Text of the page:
2002 Denver Annual Meeting (October 27-30, 2002)

Paper No. 2
Presentation Time: 1:45 PM


BERRY, Karen, Colorado Geol Survey, 1313 sherman denver co, Denver, CO 80203 and FIFIELD, Jerald S., HydroDynamics Inc, P.O. Box 1327, Parker, CO 80134, karen.berry@state.co.us

A large residential subdivision was planned near the base of North Table Mountain (Golden, CO). The flanks of North Table Mountain are steep and are well known for landslide and rockfall hazards. In addition, several drainages collect runoff from the from the top and steep side slopes of North Table Mountain and discharge onto the subdivision site. It was clear from the incised nature of the drainages and the presence of thick alluvial fans at the base of the drainages that significant volumes of storm water and sediment can move through the drainages.

Wildland fires and severe intensity storms are common events on North Table Mountain. A moderate storm event on North Table Mountain, after a fire, could produce large volumes of sediment that could significantly affect the subdivision. A geologic assessment of the site determined that the primary source of sediment would be from sheet and rill erosion rather than mass wasting.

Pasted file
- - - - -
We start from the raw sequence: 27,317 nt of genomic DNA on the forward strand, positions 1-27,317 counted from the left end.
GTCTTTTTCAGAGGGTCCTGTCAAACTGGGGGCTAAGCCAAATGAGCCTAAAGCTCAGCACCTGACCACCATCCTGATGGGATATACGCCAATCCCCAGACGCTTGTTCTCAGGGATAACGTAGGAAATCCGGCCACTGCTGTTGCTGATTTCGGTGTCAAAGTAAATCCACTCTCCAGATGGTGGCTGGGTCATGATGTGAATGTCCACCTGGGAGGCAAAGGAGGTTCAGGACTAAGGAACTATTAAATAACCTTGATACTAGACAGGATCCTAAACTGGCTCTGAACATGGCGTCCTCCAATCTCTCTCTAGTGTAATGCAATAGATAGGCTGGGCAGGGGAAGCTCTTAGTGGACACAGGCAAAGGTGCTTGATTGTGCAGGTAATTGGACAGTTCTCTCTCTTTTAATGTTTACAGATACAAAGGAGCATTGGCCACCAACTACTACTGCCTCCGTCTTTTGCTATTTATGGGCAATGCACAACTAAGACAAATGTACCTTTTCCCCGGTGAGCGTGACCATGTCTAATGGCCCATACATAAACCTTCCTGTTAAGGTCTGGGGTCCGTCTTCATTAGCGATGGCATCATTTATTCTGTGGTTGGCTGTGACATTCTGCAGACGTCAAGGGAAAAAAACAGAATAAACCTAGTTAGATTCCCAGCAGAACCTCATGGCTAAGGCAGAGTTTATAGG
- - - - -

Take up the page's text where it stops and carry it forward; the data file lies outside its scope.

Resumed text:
In order to design a sediment or debris basin to protect homes and public infrastructure, it was necessary to determine the volume of sediment that might be generated from a design storm following a wildland fire. Sediment loss was generated by incorporating parameters found in the Modified Universal Soil Loss Equation (MUSLE) and the SCS Curve Number Method.

Capturing sediment from a bare ground condition requires the use of very large sediment basins. Construction of a large basin above the subdivision was not feasible given existing slope stability and other land use concerns. In addition an estimate of soil loss from a bare ground condition does not consider that effect of root structure in helping to prevent erosion and may result in an overestimation of sediment loss.

One of the important factors used in MUSLE to determine sediment loss is cover-management or C factor. The C factor represents the effect of plants, soil cover, roots and soil-disturbing activities on soil loss. There is little research on C factor conditions after a wildland fire; however, there is some C factor data for mined lands and construction sites that can be used to estimate C factor conditions after a low intensity wildland fire. The paper discusses the use of MUSLE to determine sediment loss/ yield after a wildland fire and in designing sediment containment structures.